Thousands rally against Dutch arts cuts - called "Left-Wing hobbies"

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    Nov 21, 2010 3:47 AM GMT
    Thousands rally against Dutch arts cuts

    Government raised taxes on films, concerts and plays from 6 to 19 per cent

    Last Updated: Saturday, November 20, 2010 | 3:34 PM ET

    CBC News
    by David Kutz

    Thousands of people across the Netherlands rallied in support of the arts after the country's new government announced a set of austerity measures that could make deep cuts into the arts.

    Musicians, painters and writers were among the throngs that gathered in cities across the country including The Hague, Haarlem and Amsterdam on Saturday.

    They're upset over plans by the new right-of-centre government to slash the arts by 200 million euros ($278.5 million Cdn) over the next five years. The reductions are mostly to the performing arts, with minimum damage to museums and libraries.

    On Thursday, the Dutch parliament also approved a proposal to boost sales tax from six to 19 per cent on tickets to cinemas, concerts, theatres and other cultural events.

    In Amsterdam, thousands gathered in the afternoon at a central square to listen to music and voice their discontent.

    "People are in shock," Canadian musician David Kutz told CBC Radio. Kutz plays tuba for the Netherlands Radio Philharmonic Orchestra, which will be disbanded. It is considered one of the best in Holland.

    In fact, the Netherlands Broadcasting Music Centre — which runs the Radio Philharmonic Orchestra, a chamber orchestra, the world's largest pop and jazz orchestra, a choir and a library — is to be shut down. It would mark a massive blow to the country's classical music sector.

    Arts labelled a 'left-wing hobby'

    Kutz, who lives in Amsterdam, says people are also upset over the language the government is using against the arts.

    "They've seen this government, which is very right wing, has no concern for the arts — [politicians say] they find that it's a waste of money [and] they actually call it a left-wing hobby."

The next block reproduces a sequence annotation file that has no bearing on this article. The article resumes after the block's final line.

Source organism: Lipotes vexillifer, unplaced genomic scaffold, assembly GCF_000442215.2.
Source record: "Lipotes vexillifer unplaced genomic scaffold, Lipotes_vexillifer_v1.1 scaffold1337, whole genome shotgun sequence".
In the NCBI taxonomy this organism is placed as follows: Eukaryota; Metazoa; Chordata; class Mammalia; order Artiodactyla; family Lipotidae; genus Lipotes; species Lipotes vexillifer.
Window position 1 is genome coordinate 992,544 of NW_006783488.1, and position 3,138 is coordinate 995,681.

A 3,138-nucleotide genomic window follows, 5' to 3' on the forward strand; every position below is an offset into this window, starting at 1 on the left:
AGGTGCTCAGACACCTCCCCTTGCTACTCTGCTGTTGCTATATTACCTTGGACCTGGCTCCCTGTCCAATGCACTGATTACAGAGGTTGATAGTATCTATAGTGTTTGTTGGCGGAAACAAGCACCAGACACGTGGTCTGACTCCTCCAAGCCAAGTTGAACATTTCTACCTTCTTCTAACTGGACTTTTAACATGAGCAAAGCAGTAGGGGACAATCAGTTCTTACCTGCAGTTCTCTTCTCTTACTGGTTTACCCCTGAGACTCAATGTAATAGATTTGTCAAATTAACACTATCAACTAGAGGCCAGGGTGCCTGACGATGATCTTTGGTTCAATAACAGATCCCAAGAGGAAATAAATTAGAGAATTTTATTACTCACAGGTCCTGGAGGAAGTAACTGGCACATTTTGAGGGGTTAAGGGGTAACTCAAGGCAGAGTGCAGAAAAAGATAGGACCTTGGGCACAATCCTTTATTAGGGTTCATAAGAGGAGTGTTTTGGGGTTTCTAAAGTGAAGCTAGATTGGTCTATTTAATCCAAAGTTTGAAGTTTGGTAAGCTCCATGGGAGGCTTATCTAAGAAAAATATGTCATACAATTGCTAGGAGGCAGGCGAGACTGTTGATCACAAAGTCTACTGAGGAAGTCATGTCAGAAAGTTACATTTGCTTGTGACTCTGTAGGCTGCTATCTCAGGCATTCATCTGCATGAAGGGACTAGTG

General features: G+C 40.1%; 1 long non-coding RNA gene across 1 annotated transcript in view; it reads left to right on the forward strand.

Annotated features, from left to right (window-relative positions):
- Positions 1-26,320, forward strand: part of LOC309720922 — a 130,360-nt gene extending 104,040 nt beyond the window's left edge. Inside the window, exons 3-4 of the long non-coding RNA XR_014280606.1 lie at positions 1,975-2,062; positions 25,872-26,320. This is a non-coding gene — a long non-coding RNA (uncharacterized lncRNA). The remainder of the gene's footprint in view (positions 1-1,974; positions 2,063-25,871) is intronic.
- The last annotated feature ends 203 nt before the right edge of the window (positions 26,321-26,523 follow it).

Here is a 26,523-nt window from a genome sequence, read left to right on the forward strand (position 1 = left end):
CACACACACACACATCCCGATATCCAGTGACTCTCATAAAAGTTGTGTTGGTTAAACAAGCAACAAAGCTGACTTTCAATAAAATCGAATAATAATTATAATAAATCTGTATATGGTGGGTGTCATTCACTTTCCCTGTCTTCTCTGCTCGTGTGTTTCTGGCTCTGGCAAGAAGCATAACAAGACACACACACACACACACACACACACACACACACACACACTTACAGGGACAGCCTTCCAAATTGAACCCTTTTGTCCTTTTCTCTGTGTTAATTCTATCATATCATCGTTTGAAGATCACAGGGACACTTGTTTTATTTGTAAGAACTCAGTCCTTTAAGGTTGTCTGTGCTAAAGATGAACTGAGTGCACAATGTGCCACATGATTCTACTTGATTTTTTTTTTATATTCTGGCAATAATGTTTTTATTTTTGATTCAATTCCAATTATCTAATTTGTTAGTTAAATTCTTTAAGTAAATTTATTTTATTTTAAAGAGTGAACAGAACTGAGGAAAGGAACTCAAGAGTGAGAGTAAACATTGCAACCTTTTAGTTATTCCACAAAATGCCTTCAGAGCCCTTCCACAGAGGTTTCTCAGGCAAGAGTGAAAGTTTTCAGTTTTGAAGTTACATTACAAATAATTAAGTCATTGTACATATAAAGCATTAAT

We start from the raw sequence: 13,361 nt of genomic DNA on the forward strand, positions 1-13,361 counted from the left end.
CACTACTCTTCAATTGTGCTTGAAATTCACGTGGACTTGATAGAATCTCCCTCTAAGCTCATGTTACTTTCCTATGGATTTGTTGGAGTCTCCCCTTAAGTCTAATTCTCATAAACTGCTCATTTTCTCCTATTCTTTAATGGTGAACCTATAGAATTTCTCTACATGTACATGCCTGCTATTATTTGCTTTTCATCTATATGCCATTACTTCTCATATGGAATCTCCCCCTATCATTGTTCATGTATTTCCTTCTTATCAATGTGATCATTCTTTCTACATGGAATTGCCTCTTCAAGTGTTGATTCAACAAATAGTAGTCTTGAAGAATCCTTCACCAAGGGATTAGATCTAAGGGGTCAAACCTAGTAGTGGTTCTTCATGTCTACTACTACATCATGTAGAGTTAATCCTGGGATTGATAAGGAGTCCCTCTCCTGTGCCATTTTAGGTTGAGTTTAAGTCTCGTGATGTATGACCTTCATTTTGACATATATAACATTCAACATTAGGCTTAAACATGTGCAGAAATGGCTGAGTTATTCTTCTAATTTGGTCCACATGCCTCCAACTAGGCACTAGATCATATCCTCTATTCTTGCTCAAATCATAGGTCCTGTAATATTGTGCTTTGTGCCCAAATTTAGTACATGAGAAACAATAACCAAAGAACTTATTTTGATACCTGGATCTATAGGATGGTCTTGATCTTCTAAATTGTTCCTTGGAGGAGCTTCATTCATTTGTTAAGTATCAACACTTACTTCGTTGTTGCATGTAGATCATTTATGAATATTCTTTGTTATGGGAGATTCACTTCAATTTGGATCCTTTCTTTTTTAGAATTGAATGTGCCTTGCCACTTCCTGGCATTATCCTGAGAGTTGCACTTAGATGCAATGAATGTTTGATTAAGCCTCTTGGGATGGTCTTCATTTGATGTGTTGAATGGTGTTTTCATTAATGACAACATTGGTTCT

The organizers of the protests on Saturday say increasing taxes on the arts only makes cultural things an "elitist pastime" and less accessible to those with less money.

    The country is now run by a right-wing coalition with the pro-business VVD party leader Mark Rutte serving as prime minister in coalition with the conservative Christian Democrats (CDA). The glue of the coalition lies with the far-right Freedom Party led by Geert Wilders, who has been vocal about his anti-Muslim, anti-immigration views.

    The cuts mimic those made in the U.K. in October, with the coalition government announcing it would hack spending by more than £81 billion ($132 billion Cdn) through 2015. As a result, arts groups face a 24 per cent cut in their funding.


    Read more:
    http://www.cbc.ca/arts/story/2010/11/20/dutch-arts-cuts.html#ixzz15svLwX7Q
  • Posted by a hidden member.
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    Nov 21, 2010 5:53 AM GMT
    It seems the majority coalition has decided to make the cuts. I wish them well in their exercise in democracy.
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    Nov 21, 2010 6:33 AM GMT
    I wonder why the arts are facing a cut at the same time an increase in taxes of 13 percent on prices the public pays to experience them? Wouldn't that extra tax logically go to funding the arts and so prevent a cut in funding, or is it just a cash grab?


    -Doug
  • conservativej...

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    Nov 21, 2010 3:07 PM GMT
    meninlove said I wonder why the arts are facing a cut at the same time an increase in taxes of 13 percent on prices the public pays to experience them? Wouldn't that extra tax logically go to funding the arts and so prevent a cut in funding, or is it just a cash grab?


    -Doug